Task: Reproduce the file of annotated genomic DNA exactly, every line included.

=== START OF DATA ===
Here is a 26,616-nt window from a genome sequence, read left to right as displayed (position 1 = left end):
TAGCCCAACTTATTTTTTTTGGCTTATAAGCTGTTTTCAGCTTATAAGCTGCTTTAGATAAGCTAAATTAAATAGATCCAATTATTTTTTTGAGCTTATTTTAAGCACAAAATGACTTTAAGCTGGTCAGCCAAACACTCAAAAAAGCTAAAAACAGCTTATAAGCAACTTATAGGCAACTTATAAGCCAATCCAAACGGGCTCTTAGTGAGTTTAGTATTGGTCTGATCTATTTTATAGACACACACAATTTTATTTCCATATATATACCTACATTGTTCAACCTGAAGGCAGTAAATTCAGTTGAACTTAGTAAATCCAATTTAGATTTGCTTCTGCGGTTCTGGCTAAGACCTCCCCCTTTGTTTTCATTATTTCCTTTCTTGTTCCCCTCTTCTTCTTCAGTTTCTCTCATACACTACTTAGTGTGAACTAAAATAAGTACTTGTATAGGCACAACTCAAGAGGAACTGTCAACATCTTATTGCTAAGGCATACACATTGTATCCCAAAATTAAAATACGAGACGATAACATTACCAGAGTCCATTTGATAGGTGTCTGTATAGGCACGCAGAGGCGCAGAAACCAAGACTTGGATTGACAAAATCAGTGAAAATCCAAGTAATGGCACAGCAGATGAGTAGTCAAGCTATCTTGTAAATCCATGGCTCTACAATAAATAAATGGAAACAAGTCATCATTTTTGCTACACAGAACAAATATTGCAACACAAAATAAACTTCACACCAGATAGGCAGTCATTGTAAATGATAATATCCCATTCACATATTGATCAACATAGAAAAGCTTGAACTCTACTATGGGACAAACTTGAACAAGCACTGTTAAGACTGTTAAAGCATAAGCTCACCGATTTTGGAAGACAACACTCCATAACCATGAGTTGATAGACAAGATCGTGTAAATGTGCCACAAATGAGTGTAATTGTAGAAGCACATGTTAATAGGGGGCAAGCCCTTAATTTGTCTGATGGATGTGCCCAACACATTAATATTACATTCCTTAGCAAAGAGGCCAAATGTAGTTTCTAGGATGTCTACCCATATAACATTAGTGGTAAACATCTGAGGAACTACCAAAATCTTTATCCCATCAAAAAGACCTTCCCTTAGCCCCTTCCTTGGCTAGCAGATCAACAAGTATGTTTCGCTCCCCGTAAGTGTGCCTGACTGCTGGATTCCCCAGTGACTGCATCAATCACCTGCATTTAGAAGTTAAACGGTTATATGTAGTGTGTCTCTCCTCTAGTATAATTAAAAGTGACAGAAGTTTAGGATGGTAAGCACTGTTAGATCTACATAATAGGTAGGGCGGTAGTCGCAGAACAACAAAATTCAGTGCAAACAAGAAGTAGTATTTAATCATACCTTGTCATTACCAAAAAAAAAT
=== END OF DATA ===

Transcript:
Here is a 26,616-nt window from a genome sequence, read left to right as displayed (position 1 = left end):
TAGCCCAACTTATTTTTTTTGGCTTATAAGCTGTTTTCAGCTTATAAGCTGCTTTAGATAAGCTAAATTAAATAGATCCAATTATTTTTTTGAGCTTATTTTAAGCACAAAATGACTTTAAGCTGGTCAGCCAAACACTCAAAAAAGCTAAAAACAGCTTATAAGCAACTTATAGGCAACTTATAAGCCAATCCAAACGGGCTCTTAGTGAGTTTAGTATTGGTCTGATCTATTTTATAGACACACACAATTTTATTTCCATATATATACCTACATTGTTCAACCTGAAGGCAGTAAATTCAGTTGAACTTAGTAAATCCAATTTAGATTTGCTTCTGCGGTTCTGGCTAAGACCTCCCCCTTTGTTTTCATTATTTCCTTTCTTGTTCCCCTCTTCTTCTTCAGTTTCTCTCATACACTACTTAGTGTGAACTAAAATAAGTACTTGTATAGGCACAACTCAAGAGGAACTGTCAACATCTTATTGCTAAGGCATACACATTGTATCCCAAAATTAAAATACGAGACGATAACATTACCAGAGTCCATTTGATAGGTGTCTGTATAGGCACGCAGAGGCGCAGAAACCAAGACTTGGATTGACAAAATCAGTGAAAATCCAAGTAATGGCACAGCAGATGAGTAGTCAAGCTATCTTGTAAATCCATGGCTCTACAATAAATAAATGGAAACAAGTCATCATTTTTGCTACACAGAACAAATATTGCAACACAAAATAAACTTCACACCAGATAGGCAGTCATTGTAAATGATAATATCCCATTCACATATTGATCAACATAGAAAAGCTTGAACTCTACTATGGGACAAACTTGAACAAGCACTGTTAAGACTGTTAAAGCATAAGCTCACCGATTTTGGAAGACAACACTCCATAACCATGAGTTGATAGACAAGATCGTGTAAATGTGCCACAAATGAGTGTAATTGTAGAAGCACATGTTAATAGGGGGCAAGCCCTTAATTTGTCTGATGGATGTGCCCAACACATTAATATTACATTCCTTAGCAAAGAGGCCAAATGTAGTTTCTAGGATGTCTACCCATATAACATTAGTGGTAAACATCTGAGGAACTACCAAAATCTTTATCCCATCAAAAAGACCTTCCCTTAGCCCCTTCCTTGGCTAGCAGATCAACAAGTATGTTTCGCTCCCCGTAAGTGTGCCTGACTGCTGGATTCCCCAGTGACTGCATCAATCACCTGCATTTAGAAGTTAAACGGTTATATGTAGTGTGTCTCTCCTCTAGTATAATTAAAAGTGACAGAAGTTTAGGATGGTAAGCACTGTTAGATCTACATAATAGGTAGGGCGGTAGTCGCAGAACAACAAAATTCAGTGCAAACAAGAAGTAGTATTTAATCATACCTTGTCATTACCAAAAAAAAAT